- Open Access
A single G10T polymorphism in HIV-1 subtype C Gag-SP1 regulates sensitivity to maturation inhibitors
Retrovirology volume 18, Article number: 9 (2021)
Maturation inhibitors (MIs) potently block HIV-1 maturation by inhibiting the cleavage of the capsid protein and spacer peptide 1 (CA-SP1). Bevirimat (BVM), a highly efficacious first-in-class MI against HIV-1 subtype B isolates, elicited sub-optimal efficacy in clinical trials due to polymorphisms in the CA-SP1 region of the Gag protein (SP1:V7A). HIV-1 subtype C inherently contains this polymorphism thus conferring BVM resistance, however it displayed sensitivity to second generation BVM analogs.
In this study, we have assessed the efficacy of three novel second-generation MIs (BVM analogs: CV-8611, CV-8612, CV-8613) against HIV-1 subtype B and C isolates. The BVM analogs were potent inhibitors of both HIV-1 subtype B (NL4-3) and subtype C (K3016) viruses. Serial passaging of the subtype C, K3016 virus strain in the presence of BVM analogs led to identification of two mutant viruses—Gag SP1:A1V and CA:I201V. While the SP1:A1V mutant was resistant to the MIs, the CA:I120V mutant displayed partial resistance and a MI-dependent phenotype. Further analysis of the activity of the BVM analogs against two additional HIV-1 subtype C strains, IndieC1 and ZM247 revealed that they had reduced sensitivity as compared to K3016. Sequence analysis of the three viruses identified two polymorphisms at SP1 residues 9 and 10 (K3016: N9, G10; IndieC1/ZM247: S9, T10). The N9S and S9N mutants had no change in MI-sensitivity. On the other hand, replacing glycine at residue 10 with threonine in K3016 reduced its MI sensitivity whereas introducing glycine at SP1 10 in place of threonine in IndieC1 and ZM247 significantly enhanced their MI sensitivity. Thus, the specific glycine residue 10 of SP1 in the HIV-1 subtype C viruses determined sensitivity towards BVM analogs.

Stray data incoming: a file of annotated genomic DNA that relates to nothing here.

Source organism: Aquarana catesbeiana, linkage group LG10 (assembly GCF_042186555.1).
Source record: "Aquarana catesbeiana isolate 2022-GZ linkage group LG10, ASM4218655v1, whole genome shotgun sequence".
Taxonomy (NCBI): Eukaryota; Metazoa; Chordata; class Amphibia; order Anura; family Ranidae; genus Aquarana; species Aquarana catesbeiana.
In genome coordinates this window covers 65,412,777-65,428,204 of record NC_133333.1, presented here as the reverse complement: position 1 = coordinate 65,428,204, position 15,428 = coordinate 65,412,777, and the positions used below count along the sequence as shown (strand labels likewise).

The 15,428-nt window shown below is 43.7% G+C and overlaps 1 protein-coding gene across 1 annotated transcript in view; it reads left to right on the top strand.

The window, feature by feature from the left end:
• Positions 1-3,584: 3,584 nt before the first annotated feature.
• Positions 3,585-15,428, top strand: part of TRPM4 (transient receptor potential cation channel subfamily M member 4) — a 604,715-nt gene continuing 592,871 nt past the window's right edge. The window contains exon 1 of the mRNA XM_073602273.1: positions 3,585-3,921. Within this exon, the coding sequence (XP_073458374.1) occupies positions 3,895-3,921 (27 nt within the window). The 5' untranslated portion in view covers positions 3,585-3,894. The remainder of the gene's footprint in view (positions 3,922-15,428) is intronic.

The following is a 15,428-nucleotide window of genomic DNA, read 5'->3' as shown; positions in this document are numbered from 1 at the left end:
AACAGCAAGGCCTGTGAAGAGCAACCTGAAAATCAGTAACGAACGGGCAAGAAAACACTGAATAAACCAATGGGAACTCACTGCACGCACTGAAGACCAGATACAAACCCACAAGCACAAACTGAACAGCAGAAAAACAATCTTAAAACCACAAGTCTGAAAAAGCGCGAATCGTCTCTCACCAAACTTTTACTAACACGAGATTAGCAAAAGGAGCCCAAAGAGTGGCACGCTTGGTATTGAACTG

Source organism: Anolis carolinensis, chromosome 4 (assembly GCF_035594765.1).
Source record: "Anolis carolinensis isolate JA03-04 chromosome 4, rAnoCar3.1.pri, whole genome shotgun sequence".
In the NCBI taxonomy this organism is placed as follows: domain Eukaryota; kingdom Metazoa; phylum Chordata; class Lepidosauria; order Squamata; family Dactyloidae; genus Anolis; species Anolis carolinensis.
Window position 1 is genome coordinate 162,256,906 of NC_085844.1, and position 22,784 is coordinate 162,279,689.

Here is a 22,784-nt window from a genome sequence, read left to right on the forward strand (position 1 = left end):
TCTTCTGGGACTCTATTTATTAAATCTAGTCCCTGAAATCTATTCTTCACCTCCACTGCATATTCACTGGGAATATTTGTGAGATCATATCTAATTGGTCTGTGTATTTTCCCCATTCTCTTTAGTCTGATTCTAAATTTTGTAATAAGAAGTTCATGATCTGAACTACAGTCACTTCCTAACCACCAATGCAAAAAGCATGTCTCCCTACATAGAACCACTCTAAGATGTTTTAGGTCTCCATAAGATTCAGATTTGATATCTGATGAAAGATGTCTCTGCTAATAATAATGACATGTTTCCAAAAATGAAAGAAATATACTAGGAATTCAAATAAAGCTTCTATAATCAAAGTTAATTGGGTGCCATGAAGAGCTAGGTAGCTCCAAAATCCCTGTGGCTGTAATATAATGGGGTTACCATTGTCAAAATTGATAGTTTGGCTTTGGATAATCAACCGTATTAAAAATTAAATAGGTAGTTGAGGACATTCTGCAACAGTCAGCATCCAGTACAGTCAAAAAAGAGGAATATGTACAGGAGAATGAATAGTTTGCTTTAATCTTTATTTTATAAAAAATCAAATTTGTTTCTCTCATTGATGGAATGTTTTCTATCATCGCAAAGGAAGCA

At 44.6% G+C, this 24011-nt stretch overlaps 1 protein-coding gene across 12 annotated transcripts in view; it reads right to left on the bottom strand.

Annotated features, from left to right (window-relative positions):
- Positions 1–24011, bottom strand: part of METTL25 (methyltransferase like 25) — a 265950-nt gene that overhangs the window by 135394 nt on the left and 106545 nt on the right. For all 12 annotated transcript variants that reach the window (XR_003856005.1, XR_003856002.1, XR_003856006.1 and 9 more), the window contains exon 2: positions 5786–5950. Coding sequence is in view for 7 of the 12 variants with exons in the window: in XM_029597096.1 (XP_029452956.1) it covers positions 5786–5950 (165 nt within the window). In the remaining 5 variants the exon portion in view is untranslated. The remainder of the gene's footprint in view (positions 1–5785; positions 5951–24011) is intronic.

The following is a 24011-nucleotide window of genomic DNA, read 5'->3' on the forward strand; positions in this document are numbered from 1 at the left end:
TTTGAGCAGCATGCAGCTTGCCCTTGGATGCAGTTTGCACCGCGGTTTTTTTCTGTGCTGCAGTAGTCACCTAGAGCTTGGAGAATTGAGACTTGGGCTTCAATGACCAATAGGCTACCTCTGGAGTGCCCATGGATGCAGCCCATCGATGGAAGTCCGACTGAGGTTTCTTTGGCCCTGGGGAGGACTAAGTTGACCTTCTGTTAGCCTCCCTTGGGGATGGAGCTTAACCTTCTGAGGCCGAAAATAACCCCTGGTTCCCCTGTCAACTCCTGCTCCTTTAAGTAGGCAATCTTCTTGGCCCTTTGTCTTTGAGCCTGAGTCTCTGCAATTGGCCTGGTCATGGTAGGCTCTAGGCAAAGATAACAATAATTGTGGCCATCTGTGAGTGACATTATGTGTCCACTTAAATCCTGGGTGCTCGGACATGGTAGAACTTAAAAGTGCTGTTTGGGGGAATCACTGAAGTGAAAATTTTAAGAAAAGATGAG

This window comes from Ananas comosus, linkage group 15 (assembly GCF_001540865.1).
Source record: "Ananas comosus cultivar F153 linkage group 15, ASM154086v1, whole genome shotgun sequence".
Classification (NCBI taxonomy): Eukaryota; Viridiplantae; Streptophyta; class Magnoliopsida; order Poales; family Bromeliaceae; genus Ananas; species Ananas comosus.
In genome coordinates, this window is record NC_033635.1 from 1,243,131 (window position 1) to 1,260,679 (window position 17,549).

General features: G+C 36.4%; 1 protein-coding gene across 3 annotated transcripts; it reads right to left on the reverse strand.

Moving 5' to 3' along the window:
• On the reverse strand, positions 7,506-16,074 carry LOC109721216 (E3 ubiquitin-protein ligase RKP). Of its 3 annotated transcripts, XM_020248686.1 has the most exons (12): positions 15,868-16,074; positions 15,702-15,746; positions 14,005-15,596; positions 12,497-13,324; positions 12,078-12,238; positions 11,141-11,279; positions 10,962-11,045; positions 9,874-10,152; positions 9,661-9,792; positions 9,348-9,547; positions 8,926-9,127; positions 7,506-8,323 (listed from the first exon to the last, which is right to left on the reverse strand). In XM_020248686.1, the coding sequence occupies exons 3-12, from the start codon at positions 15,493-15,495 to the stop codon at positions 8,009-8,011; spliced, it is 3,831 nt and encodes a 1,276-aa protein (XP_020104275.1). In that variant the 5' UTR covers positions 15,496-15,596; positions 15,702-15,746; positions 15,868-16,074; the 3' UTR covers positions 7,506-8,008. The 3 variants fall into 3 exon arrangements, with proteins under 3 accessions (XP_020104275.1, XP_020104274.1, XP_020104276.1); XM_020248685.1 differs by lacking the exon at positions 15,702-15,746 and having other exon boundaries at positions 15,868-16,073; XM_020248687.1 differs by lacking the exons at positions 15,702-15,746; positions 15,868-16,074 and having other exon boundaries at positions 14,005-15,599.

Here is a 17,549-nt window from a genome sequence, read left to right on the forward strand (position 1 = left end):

We have identified an association of a specific glycine at position 10 of Gag-SP1 with an MI susceptible phenotype of HIV-1 subtype C viruses. Our findings have highlighted that HIV-1 subtype C viruses, which were inherently resistant to BVM, may also be similarly predisposed to exhibit a significant degree of resistance to second-generation BVM analogs. Our work has strongly suggested that genetic differences between HIV-1 subtypes may produce variable MI sensitivity that needs to be considered in the development of novel, potent, broadly-active MIs.
There are 38 million people living with HIV/AIDS worldwide with 1.7 million new infections reported in 2019 . The current treatment for AIDS involves Antiretroviral therapy (ART) comprising a combination of three or more distinct antiretroviral drugs. The U.S. Food and Drug Administration (FDA) has approved more than 25 antiretroviral drugs that are classified as entry or fusion inhibitors, nucleoside and nucleotide reverse transcriptase inhibitors (NRTI/NtRTI), non-nucleoside reverse transcriptase inhibitors (NNRTI), integrase inhibitors and protease inhibitors . ART results in the improvement in the clinical care of HIV-infected patients, although complete elimination of the virus cannot be achieved. Moreover, long term usage of antiretroviral drugs can decrease the drug tolerability and lead to emergence of drug resistant viruses necessitating a continued requirement for the development of new anti-HIV drugs [3,4,5]. In this regard, maturation inhibitors (MIs) represent a promising novel class of anti-HIV compounds. HIV maturation involves a highly ordered sequential cleavage of the full-length Gag polyprotein by the viral protease to produce mature virions. This step is essential to produce the infectious particle . Virus maturation can be inhibited by two distinct classes of Gag inhibitors, protease and maturation inhibitors. The protease (PR) inhibitors (PIs) bind to HIV-1 protease enzyme directly and inhibit its enzymatic activity. They compete with HIV Gag for binding to the active site of the protease enzyme . There are currently 11 FDA-approved protease inhibitors that are being used in the treatment of AIDS patients worldwide . Whereas, the maturation inhibitors (MIs) bind to the HIV Gag protein instead and block the access of the protease enzyme to cleave Gag. Specifically, the cleavage of CA and SP1 is inhibited which is essential to produce mature capsid protein.